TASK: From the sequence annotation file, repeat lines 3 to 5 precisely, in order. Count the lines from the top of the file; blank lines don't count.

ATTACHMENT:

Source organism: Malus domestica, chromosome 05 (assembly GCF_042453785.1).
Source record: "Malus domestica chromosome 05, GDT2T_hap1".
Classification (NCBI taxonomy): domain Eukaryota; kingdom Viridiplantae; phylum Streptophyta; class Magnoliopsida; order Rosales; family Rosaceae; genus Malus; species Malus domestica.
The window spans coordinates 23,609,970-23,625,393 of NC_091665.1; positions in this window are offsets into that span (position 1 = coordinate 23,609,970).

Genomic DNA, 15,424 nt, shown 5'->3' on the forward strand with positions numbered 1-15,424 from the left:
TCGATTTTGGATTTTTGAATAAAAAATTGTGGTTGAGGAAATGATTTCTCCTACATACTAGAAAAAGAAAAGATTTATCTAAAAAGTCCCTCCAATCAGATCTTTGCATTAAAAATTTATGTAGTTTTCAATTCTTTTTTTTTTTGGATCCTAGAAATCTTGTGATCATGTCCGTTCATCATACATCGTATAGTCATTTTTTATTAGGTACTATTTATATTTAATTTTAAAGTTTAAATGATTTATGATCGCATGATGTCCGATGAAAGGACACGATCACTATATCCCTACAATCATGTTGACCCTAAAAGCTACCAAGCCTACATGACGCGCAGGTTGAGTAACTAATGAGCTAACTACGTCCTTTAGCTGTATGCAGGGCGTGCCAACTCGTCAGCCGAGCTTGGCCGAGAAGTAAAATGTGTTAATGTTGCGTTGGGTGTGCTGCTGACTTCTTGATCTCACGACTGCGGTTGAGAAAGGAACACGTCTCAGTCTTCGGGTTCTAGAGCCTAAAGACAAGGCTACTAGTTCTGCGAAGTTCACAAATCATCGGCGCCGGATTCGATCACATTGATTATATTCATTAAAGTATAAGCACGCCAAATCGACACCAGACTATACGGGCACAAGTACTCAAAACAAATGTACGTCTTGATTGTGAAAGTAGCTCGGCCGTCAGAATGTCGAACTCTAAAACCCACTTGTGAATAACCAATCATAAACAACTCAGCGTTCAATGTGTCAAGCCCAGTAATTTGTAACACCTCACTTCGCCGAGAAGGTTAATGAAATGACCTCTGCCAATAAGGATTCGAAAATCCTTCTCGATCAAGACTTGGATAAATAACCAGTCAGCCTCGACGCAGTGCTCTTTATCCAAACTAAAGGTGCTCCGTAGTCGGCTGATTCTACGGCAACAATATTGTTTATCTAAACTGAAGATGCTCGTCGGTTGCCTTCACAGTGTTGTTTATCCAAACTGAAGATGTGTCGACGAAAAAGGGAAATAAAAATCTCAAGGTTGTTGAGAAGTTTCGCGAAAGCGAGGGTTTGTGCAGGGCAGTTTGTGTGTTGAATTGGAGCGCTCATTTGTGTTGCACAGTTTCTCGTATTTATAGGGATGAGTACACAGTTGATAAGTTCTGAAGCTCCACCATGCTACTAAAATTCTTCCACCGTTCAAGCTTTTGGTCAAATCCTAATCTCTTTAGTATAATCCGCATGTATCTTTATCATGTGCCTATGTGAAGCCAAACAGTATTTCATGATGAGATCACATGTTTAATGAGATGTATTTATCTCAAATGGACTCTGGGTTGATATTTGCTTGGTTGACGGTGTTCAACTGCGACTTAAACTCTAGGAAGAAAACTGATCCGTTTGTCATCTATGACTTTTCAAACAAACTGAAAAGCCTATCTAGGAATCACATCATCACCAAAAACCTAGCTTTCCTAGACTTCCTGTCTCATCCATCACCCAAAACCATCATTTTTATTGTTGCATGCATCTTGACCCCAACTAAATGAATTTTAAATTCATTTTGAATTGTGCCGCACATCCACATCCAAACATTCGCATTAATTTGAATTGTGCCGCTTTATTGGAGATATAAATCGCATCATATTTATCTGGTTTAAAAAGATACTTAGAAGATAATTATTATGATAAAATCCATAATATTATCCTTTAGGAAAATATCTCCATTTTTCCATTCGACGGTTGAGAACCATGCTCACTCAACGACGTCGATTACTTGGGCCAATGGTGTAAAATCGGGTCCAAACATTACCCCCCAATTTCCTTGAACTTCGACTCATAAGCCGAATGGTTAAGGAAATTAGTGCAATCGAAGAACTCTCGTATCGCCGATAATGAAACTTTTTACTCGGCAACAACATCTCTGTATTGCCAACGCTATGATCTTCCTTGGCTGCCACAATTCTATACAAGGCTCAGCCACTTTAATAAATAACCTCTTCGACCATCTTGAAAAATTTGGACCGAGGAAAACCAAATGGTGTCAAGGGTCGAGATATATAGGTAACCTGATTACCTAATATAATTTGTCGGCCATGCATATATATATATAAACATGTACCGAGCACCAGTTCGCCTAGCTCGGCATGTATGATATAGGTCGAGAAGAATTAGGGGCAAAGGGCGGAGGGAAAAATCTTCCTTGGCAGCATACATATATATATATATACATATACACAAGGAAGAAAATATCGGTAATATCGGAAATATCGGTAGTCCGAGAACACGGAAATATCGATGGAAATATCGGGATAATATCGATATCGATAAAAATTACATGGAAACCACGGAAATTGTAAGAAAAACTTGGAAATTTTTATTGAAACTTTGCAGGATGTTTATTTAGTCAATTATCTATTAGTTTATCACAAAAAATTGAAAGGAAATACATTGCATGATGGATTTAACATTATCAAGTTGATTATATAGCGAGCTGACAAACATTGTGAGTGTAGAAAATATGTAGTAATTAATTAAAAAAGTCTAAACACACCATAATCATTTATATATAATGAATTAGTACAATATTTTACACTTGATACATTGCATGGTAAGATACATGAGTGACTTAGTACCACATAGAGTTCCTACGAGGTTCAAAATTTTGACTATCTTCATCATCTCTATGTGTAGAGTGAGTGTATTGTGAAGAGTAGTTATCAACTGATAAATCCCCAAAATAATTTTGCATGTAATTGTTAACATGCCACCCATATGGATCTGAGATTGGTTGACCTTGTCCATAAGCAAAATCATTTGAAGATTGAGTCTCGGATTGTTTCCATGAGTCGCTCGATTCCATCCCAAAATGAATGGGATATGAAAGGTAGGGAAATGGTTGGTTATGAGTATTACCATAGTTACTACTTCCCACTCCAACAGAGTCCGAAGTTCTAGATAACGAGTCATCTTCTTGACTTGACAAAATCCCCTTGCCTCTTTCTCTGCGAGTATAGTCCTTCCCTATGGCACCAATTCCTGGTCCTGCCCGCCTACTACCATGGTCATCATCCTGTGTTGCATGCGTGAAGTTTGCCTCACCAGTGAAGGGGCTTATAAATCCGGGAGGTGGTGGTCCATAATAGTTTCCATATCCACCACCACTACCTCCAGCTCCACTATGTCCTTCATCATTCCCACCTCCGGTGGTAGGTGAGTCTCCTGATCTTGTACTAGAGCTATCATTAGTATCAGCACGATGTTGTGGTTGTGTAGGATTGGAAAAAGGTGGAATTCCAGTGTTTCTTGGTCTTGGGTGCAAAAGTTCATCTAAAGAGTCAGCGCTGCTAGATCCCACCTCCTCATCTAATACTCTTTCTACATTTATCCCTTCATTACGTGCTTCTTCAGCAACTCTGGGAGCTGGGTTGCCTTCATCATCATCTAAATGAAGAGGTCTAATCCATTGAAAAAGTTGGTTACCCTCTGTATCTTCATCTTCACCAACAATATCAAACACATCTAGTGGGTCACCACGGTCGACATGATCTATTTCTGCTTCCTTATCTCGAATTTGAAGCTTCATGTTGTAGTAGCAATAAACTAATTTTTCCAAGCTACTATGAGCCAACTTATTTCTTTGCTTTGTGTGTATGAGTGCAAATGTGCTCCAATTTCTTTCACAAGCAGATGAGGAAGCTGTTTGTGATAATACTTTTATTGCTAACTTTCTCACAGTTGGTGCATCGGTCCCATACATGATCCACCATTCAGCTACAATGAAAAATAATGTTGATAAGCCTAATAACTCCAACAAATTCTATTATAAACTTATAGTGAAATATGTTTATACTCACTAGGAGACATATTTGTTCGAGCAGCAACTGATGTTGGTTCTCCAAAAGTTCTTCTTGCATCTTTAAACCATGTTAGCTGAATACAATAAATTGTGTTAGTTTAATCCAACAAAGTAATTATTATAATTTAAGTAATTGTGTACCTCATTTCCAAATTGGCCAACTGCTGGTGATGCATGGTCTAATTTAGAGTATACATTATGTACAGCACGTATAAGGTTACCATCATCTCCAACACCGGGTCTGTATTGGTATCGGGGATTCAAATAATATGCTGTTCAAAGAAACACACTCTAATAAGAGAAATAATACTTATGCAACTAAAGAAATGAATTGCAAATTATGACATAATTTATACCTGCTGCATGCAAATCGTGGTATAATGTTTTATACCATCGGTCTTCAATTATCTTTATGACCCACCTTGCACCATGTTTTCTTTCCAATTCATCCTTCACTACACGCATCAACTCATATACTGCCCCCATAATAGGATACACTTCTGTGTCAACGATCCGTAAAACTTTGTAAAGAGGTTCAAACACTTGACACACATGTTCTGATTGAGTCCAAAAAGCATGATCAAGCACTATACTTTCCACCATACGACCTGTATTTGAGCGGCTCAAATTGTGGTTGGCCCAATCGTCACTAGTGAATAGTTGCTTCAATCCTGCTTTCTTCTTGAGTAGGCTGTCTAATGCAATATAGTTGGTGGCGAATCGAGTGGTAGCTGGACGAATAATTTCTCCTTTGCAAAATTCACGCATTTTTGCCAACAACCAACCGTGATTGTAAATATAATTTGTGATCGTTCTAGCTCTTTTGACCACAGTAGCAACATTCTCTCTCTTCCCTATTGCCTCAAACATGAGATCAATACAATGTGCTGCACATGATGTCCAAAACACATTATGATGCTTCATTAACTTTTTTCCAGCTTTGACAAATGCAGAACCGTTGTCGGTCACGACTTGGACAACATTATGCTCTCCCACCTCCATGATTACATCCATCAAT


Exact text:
Classification (NCBI taxonomy): domain Eukaryota; kingdom Viridiplantae; phylum Streptophyta; class Magnoliopsida; order Rosales; family Rosaceae; genus Malus; species Malus domestica.
The window spans coordinates 23,609,970-23,625,393 of NC_091665.1; positions in this window are offsets into that span (position 1 = coordinate 23,609,970).

Genomic DNA, 15,424 nt, shown 5'->3' on the forward strand with positions numbered 1-15,424 from the left: